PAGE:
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Devastation in Cuba Reveals Serious Humanitarian Crisis

Director General of the Belize Red Cross Lily Bowman will soon be launching a 1 local appeal to assist the people of Cuba on the devastation from Hurricane Sandy.  On Friday she shared the press release sent from the Federation and I just got the all clear to blog it. It really puts it into perspective see how tremendous the devastation was Panama, 2 November, 2012- Hurricane Sandy tore through Cuba last week causing severe damages to infrastructure and affecting a large portion of the Cuban population. Strong winds and torrential rains caused severe flooding, felled many trees, and damage to crops. Dr. Luis Foyo Ceballos, Secretary General of the Cuba Red Cross, said that in the province of Santiago, more than 60 per cent of the population had been affected. “This hurricane has surprised us not only because of its strength, but also because it has caused a level of destruction which we did not expect,” he said. “We know our early warning systems are very good and the allow us to be well prepared, but we are simply not used to this loss of life.” As assessments are completed on the ground  the needs for humanitarian assistance in Cuba are rising. Lucia Lasso, IFRC Disaster Management Delegate mobilized to Cuba to assist the Cuban Red Cross with assessment, said “Its hard to imagine the level of destruction through figures and data. In the province Santiago we are talking about over 300,000 people affected ,over 130,000 families have suffered damage to their homes,  and more than 15,000 homes have been completely destroyed. Across the province of Holguin, where the shelter situation is also grave, over 63,000 homes have been affected and although the impressive support the government of Cuba is putting in place to support the affected population, it is clear to us, that the recovery will be difficult and will require time” It is clear that a substantial relief support is needed in Cuba, which has promoted the International Federation of the Red Cross and Red Crescent to launch a preliminary call for voluntary donations totalling 5,453,221 Swiss francs/5,843,000 US dollars which will be increased in the next 24 hours, to support relief and recovery operations. The IFRC’s logistic unit is coordinating a massive mobilization of 200 tons of humanitarian aid to Cuba consisting of shelter kits as well as family kits. “We understand that mobilization of this aid implies a high level of coordination and we are working around the clock to make sure that the aid needed is  delivered as quickly as possible” observed Ilir Caushaj IFRC Logistics Coordinator. Thousands of families in Cuba have lost absolutely everything and have left their destroyed homes to stay with families and friends. However this situation is still troubling given the fact that many people are staying in houses that have also received some damage and present a significant risk to the people seeking shelter in these structures. “There is a growing need for shelter solutions such as roofs, tarpaulins, as well as supplying hygiene kits, family kits, kitchen sets, mattresses and bed sheets to those who lost everything” said Benoit Porte Coordinator of the IFRC’s Disaster Response Unit. Cuban’s are still experiencing massive power outages, and phone lines are down due to the fact that high winds knocked down many trees. However, cell phone lines are still working well, allowing families to reconnect after the storm. There was also extensive damage to water distribution systems. “What is also concerning is the fact that 75 per cent of the city is being provided water but it is not yet safe and extremely turbid. The Cuban Government is providing chlorination tablets but treatment of water is a high priority” added Lucia Lasso. Hospitals and health care centres are functional and working using fuel plants and most medical items were salvaged. However loss of and damage to roofs further highlight the need for shelter solutions. The airport and port in Santiago are closed for commercial purposes but functioning to receive emergency aid. Most of the roads in Cuba have been cleared, but also concerning is the fact that 16 warehouses in the province were affected causing the loss of 34,000 tons of food. Also troubling but equally inspiring is the fact that 94 per cent of Cuban Red Cross volunteers who are members of the municipal operations and relief teams in Santiago were directly affected by the powerful hurricane. Nonetheless volunteers have been working in shifts around the clock throughout the week to provide assistance to those most in need. “Our volunteers have been working tirelessly from the onset of the hurricane, this fills us with pride because they are providing assistance despite the fact that they have been affected” stated Dr. Luis Foyo Ceballos. “We are always proud and confident of the work of the Cuban Red Cross volunteers, their capacity and creativity to find solutions is impressive. What is clear to us, is that it will not be enough this time. Therefore funding is necessary to cover the vast needs for recovery in Cuba. The needs are vast” assured Xavier Castellanos IFRC Americas Zone Director. The IFRC is  calling on all its partners and member National Societies  to contribute to the appeal to support the massive relief and recovery operation needed in Cuba. Those interested in contributing with cash donations to this operation can do so by donating through their local Red Cross. The International Federation of Red Cross and Red Crescent Societies (IFRC) is the world’s largest volunteer-based humanitarian network, reaching 150 mil­lion people each year through its 186 member National Societies. Together, the IFRC acts before, during and after disasters and health emergencies to meet the needs and improve the lives of vulnerable people. It does so with impartiality as to nationality, race, gender, religious beliefs, class and political opinions. For more information, please visit You can also connect with us on Facebook, Twitter, YouTube and Flickr.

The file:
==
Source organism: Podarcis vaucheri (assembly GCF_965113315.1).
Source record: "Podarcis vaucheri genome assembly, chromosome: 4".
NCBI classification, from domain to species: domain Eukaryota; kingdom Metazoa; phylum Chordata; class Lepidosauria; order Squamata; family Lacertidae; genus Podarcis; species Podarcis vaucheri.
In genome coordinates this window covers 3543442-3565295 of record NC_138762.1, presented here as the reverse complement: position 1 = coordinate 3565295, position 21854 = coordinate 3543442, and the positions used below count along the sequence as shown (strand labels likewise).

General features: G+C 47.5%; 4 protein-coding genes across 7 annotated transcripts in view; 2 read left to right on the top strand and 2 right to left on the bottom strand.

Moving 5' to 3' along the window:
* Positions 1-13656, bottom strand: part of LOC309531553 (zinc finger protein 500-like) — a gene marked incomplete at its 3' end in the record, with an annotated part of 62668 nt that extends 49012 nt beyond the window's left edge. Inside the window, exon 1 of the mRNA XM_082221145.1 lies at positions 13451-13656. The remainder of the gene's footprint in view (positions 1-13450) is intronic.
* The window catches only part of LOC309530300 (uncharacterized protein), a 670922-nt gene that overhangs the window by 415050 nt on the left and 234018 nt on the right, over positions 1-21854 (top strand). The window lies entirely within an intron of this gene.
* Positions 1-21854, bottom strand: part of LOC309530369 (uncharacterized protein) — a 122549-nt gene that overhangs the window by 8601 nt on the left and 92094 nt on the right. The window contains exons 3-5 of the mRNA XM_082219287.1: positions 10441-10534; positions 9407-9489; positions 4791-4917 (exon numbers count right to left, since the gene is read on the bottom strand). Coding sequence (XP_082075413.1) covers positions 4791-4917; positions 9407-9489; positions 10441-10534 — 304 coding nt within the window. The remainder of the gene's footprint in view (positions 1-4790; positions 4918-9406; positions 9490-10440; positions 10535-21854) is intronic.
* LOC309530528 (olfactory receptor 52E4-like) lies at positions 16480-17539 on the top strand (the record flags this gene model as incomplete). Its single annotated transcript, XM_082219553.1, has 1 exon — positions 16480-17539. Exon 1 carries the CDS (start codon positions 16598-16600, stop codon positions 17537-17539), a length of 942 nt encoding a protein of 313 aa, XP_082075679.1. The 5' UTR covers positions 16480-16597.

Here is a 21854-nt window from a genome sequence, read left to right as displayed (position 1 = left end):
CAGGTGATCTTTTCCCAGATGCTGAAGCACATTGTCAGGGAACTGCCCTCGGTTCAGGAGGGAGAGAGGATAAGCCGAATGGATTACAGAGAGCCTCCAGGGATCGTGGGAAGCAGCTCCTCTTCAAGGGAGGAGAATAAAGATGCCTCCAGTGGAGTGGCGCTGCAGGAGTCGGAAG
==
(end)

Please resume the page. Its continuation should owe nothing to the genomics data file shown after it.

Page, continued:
For more information, or to set up interviews, please contact: ·In Panama, Enrique Jair Guevara, Communications Officer, IFRC. Mobile +507 6670-7365 Email:<> ·In Geneva, Benoit Carpentier, Manager (acting), Public Communications, IFRC.  Mobile: +41 792132413. Email:<>